Bluesfest organisers are calling this long weekend’s cancelled event, “the festival that could have happened”.
It follows four days of no locally-acquired COVID-19 cases over the Easter long weekend, where restrictions were introduced for the Northern NSW region.
Bluesfest faced its second cancellation in two years on Wednesday.
It came as a result of a public health order, issued by NSW’s Minister for Health. The event was cancelled less than 24 hours before it was meant to begin, due to the Queensland COVID-19 cluster, which saw one case emerge in Byron Bay.
The news devastated the festival’s organisers and the music industry.
Yesterday, on what would have Day 3 of the event, Bluesfest wrote, “It is Day 3 of the festival that could have happened. It is also Day 3 of no new COVID-19 cases in NSW.”
“The load-out continues while we cannot help but wonder what could have been the reality of tonight’s events if the festival had gone ahead and if we could have welcomed all of you – our valued patrons – through our gates.”
Bluesfest organisers shared another post today, again pointing out there were no new locally-acquired cases in the state.
Organisers apologised to the artists and punters involved for not being able to go through with the festival again.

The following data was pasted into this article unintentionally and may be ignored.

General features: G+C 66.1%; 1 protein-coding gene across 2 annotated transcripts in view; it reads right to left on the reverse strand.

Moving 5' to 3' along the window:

They specifically pointed to Sally King, who was coming back to the stage after semi-retiring.
“We’re so sorry that for the second year in a row, you have not been able to achieve this. Don’t give up,” they wrote.
“To you and so many other musicians with their own stories, we are so aware of the human cost and damage to our industry that this cancellation caused.”
While many are suggesting the NSW Government may have overreacted by having the event cancelled, Byron Shire Mayor, Simon Richardson said he’d rather be safe than sorry.
“It was a King Solomon’s choice … most people would rather we over-reacted than under-reacted,” he told the Sydney Morning Herald.
“The last thing we wanted was a coastal Ruby Princess on our hands.”
Also chatting to the Sydney Morning Herald, Bluesfest owner, Peter Noble explained that he was insured — and covered — for last year’s losses. However, this year, with insurers changing their policies to exclude COVID-19 losses, he is not.
“I don’t want to criticise [NSW health minister] Brad Hazzard,” Noble told the publication.
“I’m sure he’s always going to act for what he believes is protecting the public… but it would have been nice to have found that we had other options.”
The second post from the festival ends on a positive note though.
Bluesfest writes that the government’s response has so far been positive.
“We are hopeful to announce a rescue package soon to everyone involved in the festival.”